Kevin Blakely is returning to Ohio, but not to KeyCorp, where he managed risk for years.

No, the regulator-turned-banker-turned association chief is headed to Huntington Bancshares Inc., where he will become chief risk officer in early July.

Why leave the top job of the Risk Management Association to manage risk at a $52 billion-asset bank that notched a $2.4 billion net loss in the first quarter?

"It was really a gut-wrenching thing to do, to leave RMA, but I think this is a great opportunity at Huntington," Blakely said Thursday in an interview.

"I think this is going to be fun."

Fun, or … ?

"It will be fun," he assured.

The move is surprising, and perhaps no one is more surprised than Blakely. But he ought to be getting used to it by now.

When he became the president and chief executive of the RMA two years ago, he had retired from KeyCorp. He planned to teach and even had an offer in hand from Case Western Reserve University to teach a graduate-level finance class. But the RMA called, and Blakely had served on its board while at Key.

"I figured it was a great way to cap off my career," he said.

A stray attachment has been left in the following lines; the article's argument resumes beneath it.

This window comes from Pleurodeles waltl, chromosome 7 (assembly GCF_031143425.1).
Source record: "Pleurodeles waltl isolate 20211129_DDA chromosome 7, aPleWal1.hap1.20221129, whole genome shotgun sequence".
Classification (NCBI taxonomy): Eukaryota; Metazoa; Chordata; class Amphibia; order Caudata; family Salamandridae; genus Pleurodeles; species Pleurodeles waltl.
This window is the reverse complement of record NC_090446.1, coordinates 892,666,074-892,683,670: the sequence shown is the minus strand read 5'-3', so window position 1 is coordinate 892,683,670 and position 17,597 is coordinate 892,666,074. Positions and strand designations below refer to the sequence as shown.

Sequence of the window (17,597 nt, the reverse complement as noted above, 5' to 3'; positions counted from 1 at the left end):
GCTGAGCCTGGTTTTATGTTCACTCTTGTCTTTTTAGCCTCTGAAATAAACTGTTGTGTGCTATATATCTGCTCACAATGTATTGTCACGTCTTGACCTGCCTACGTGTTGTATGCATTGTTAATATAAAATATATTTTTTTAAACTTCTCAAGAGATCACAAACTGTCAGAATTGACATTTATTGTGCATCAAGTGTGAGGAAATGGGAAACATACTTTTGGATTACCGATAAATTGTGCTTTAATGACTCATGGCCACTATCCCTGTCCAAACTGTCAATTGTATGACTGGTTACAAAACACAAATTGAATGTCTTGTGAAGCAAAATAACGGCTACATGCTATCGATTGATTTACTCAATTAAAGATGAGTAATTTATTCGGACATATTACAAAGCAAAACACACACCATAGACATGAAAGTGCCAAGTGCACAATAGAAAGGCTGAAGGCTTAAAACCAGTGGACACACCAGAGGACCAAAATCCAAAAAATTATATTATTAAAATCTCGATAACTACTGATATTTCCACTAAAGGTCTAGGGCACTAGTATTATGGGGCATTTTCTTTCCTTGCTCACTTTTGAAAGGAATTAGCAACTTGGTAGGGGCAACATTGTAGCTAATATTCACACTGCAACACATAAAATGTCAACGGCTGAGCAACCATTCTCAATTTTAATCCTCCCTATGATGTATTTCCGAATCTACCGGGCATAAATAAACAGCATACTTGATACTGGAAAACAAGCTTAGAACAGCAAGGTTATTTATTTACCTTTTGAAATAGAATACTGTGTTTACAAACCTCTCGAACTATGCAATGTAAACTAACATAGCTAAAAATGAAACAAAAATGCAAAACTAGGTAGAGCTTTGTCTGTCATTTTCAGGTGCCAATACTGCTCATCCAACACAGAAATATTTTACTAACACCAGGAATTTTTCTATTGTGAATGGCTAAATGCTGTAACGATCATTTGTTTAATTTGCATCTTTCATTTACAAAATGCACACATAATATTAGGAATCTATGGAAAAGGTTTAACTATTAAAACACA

Turns out a fellow RMA board member was Steve Steinour, the man who became Huntington's CEO in January.

"About a month ago he called me," Blakely said of Steinour. "I have a lot of respect for Steve, and this is an opportunity to go do something I am really good at.

"I think I can really help make a difference."

Blakely's wife never made the move from Cleveland, where Key is, to Philadelphia, the RMA's home. And Blakely said he will likely continue to shuttle between Huntington's offices in Columbus and Cleveland.

Before becoming a banker in 1990, Blakely spent 17 years at the Office of the Comptroller of the Currency. He was a deputy comptroller for special supervision when he moved to Cleveland to work for Ameritrust Corp., which, as he put it, "needed a lot of help."

But looking back, Blakely said that job "was one of the most interesting and rewarding things I ever did in my career."

Blakely succeeds Jim Nelson, who is returning to Chicago and the Federal Reserve Bank there.

Blakely paid Steinour perhaps the greatest compliment a CRO has to offer: "He's pretty darn conservative."

Blakely, 58, said he is not eyeing the CEO spot.

"I am going in as the CRO and I am probably going to exit as CRO," he said. "I plan to give this a good run, but if you call me 10 years from now you are not going to find me at Huntington. You'll probably find me on a beach."

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